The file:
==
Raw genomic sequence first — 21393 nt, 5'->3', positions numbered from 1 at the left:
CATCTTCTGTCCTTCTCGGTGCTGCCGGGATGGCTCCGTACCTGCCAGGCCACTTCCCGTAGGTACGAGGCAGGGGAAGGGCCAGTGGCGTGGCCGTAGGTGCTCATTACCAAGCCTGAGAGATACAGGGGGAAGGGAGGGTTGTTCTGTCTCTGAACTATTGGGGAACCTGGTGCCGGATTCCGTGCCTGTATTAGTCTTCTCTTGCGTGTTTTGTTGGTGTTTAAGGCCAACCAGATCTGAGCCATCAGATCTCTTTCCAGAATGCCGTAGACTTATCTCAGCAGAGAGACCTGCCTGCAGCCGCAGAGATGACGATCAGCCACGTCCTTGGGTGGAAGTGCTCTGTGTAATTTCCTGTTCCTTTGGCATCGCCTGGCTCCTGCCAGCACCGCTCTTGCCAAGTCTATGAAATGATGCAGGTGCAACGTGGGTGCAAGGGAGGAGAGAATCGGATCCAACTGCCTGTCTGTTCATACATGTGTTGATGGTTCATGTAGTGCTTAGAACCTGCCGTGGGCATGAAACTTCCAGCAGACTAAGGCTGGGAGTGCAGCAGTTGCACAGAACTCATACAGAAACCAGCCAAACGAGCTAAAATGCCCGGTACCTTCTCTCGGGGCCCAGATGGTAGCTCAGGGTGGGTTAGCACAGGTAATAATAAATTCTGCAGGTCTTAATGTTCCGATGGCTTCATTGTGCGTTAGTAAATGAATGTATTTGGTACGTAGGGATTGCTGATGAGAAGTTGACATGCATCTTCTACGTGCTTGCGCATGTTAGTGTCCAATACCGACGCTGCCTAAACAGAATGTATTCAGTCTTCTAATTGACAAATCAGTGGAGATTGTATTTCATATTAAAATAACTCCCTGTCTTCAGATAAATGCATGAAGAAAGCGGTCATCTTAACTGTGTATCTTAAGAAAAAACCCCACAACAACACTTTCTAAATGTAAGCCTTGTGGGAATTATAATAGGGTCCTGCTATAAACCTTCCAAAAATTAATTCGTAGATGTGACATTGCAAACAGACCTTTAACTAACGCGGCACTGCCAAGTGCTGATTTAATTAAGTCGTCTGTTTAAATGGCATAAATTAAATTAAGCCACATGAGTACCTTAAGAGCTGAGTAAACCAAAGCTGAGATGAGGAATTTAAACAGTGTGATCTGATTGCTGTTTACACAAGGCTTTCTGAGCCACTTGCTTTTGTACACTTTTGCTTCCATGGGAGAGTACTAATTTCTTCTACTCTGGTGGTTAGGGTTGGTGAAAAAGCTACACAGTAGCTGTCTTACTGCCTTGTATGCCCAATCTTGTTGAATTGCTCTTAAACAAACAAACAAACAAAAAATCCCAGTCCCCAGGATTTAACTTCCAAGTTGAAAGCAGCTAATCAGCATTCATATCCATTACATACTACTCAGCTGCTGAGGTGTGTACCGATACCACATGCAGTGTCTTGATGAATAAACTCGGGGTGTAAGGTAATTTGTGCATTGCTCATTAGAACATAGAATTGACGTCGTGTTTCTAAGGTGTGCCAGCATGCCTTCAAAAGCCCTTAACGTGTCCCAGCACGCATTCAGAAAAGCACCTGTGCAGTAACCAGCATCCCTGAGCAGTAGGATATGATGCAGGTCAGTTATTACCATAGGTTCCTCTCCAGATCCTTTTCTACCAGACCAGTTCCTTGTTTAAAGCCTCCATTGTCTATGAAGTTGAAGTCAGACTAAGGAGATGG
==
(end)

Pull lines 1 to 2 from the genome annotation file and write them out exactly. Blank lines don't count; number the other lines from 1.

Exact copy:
Raw genomic sequence first — 21393 nt, 5'->3', positions numbered from 1 at the left:
CATCTTCTGTCCTTCTCGGTGCTGCCGGGATGGCTCCGTACCTGCCAGGCCACTTCCCGTAGGTACGAGGCAGGGGAAGGGCCAGTGGCGTGGCCGTAGGTGCTCATTACCAAGCCTGAGAGATACAGGGGGAAGGGAGGGTTGTTCTGTCTCTGAACTATTGGGGAACCTGGTGCCGGATTCCGTGCCTGTATTAGTCTTCTCTTGCGTGTTTTGTTGGTGTTTAAGGCCAACCAGATCTGAGCCATCAGATCTCTTTCCAGAATGCCGTAGACTTATCTCAGCAGAGAGACCTGCCTGCAGCCGCAGAGATGACGATCAGCCACGTCCTTGGGTGGAAGTGCTCTGTGTAATTTCCTGTTCCTTTGGCATCGCCTGGCTCCTGCCAGCACCGCTCTTGCCAAGTCTATGAAATGATGCAGGTGCAACGTGGGTGCAAGGGAGGAGAGAATCGGATCCAACTGCCTGTCTGTTCATACATGTGTTGATGGTTCATGTAGTGCTTAGAACCTGCCGTGGGCATGAAACTTCCAGCAGACTAAGGCTGGGAGTGCAGCAGTTGCACAGAACTCATACAGAAACCAGCCAAACGAGCTAAAATGCCCGGTACCTTCTCTCGGGGCCCAGATGGTAGCTCAGGGTGGGTTAGCACAGGTAATAATAAATTCTGCAGGTCTTAATGTTCCGATGGCTTCATTGTGCGTTAGTAAATGAATGTATTTGGTACGTAGGGATTGCTGATGAGAAGTTGACATGCATCTTCTACGTGCTTGCGCATGTTAGTGTCCAATACCGACGCTGCCTAAACAGAATGTATTCAGTCTTCTAATTGACAAATCAGTGGAGATTGTATTTCATATTAAAATAACTCCCTGTCTTCAGATAAATGCATGAAGAAAGCGGTCATCTTAACTGTGTATCTTAAGAAAAAACCCCACAACAACACTTTCTAAATGTAAGCCTTGTGGGAATTATAATAGGGTCCTGCTATAAACCTTCCAAAAATTAATTCGTAGATGTGACATTGCAAACAGACCTTTAACTAACGCGGCACTGCCAAGTGCTGATTTAATTAAGTCGTCTGTTTAAATGGCATAAATTAAATTAAGCCACATGAGTACCTTAAGAGCTGAGTAAACCAAAGCTGAGATGAGGAATTTAAACAGTGTGATCTGATTGCTGTTTACACAAGGCTTTCTGAGCCACTTGCTTTTGTACACTTTTGCTTCCATGGGAGAGTACTAATTTCTTCTACTCTGGTGGTTAGGGTTGGTGAAAAAGCTACACAGTAGCTGTCTTACTGCCTTGTATGCCCAATCTTGTTGAATTGCTCTTAAACAAACAAACAAACAAAAAATCCCAGTCCCCAGGATTTAACTTCCAAGTTGAAAGCAGCTAATCAGCATTCATATCCATTACATACTACTCAGCTGCTGAGGTGTGTACCGATACCACATGCAGTGTCTTGATGAATAAACTCGGGGTGTAAGGTAATTTGTGCATTGCTCATTAGAACATAGAATTGACGTCGTGTTTCTAAGGTGTGCCAGCATGCCTTCAAAAGCCCTTAACGTGTCCCAGCACGCATTCAGAAAAGCACCTGTGCAGTAACCAGCATCCCTGAGCAGTAGGATATGATGCAGGTCAGTTATTACCATAGGTTCCTCTCCAGATCCTTTTCTACCAGACCAGTTCCTTGTTTAAAGCCTCCATTGTCTATGAAGTTGAAGTCAGACTAAGGAGATGG